Liechtenstein: the sort of deal we need

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The FT reports that HM Revenue & Customs has finally concluded a Tax Information Exchange Agreement with Liechtenstein, except it’s a deal like none before.

Negotiated personally by Dave Hartnett, Permanent Secretary of HM Revenue & Customs, and a man for who I have a high regard, this deal moves the goalposts on information exchange. As the FT notes:

About 5,000 British investors with an estimated £2bn to £3bn in secret Liechtenstein bank accounts will be asked to come clean under a ground-breaking deal to be signed on Tuesday.

The deal is unusual because Liechtenstein banks will be asked to close the accounts of customers who do not voluntarily disclose the existence of their accounts to HM Revenue & Customs and an audit will be undertaken to check that they have done so. This is the novelty of the deal: Liechtenstein is not just signing a Tax Information Exchange Agreement which it knows will have little impact. In this case it has to take action and rid the place of British tax evaders. that is completely new ground, and to be warmly welcomed.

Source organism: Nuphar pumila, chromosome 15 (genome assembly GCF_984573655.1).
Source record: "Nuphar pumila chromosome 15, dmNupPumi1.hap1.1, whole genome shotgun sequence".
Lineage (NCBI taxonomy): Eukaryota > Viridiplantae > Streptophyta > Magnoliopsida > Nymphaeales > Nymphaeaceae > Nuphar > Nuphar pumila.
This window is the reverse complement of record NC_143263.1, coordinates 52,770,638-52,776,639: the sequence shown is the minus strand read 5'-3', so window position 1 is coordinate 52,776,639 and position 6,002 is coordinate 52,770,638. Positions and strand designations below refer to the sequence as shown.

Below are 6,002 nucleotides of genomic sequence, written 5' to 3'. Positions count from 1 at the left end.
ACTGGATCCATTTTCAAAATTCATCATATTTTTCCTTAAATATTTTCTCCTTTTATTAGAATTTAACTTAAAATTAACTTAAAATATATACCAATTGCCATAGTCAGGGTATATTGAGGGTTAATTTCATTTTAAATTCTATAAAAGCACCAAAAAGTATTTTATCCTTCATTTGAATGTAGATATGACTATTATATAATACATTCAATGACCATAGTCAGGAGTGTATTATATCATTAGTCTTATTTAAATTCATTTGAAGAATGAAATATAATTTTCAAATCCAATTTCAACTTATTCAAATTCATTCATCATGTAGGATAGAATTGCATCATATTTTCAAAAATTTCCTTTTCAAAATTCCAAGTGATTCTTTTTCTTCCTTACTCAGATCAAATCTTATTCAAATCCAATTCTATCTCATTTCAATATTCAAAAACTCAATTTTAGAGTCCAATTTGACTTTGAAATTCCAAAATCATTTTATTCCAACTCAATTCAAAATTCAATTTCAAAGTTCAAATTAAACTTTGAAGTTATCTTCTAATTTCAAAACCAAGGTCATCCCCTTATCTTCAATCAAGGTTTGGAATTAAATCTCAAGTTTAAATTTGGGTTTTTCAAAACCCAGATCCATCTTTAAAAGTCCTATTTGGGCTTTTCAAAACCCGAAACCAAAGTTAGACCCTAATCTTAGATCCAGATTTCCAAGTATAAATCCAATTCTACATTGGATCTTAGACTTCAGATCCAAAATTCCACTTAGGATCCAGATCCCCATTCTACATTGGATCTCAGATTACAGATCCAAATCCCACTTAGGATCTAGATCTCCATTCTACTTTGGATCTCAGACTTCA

The customers in the meantime get a generous variation on the current voluntary disclosure rules for overseas account holders wishing to declare past evasion.

As the FT again notes:

Although the Liechtenstein investors would in principle be free to move their money without telling the UK tax authority, they would risk triggering a disclosure under anti-money laundering rules.

and

The deal between Liechtenstein and the UK will accompany an agreement to exchange tax information on request. But by itself this would probably have a modest impact on tax evaders because the UK tax authority could request information only if it had good grounds for suspicion.

This shows that the awareness in the press of the criticism we are making of Tax Information Exchange Agreements is growing: they do not work by themselves. The UK has opened up a new front that has much to commend it.

But at the end of the day it is automatic information exchange that we need, and I’ll venture to suggest that the proposal I have made on how to achieve this is the most realistic on the table right now.

In the meantime — the funds this will produce have to welcome. On £2 - £3 billion over ten years or so expect £600 million or more in tax. That’s serious money recovered. It’s just a shame that an implicit guarantee of non-prosecution appears to have been given. But at least HM Revenue & Customs have the power to name those who settle now, which is very good news and should feed a useful media frenzy.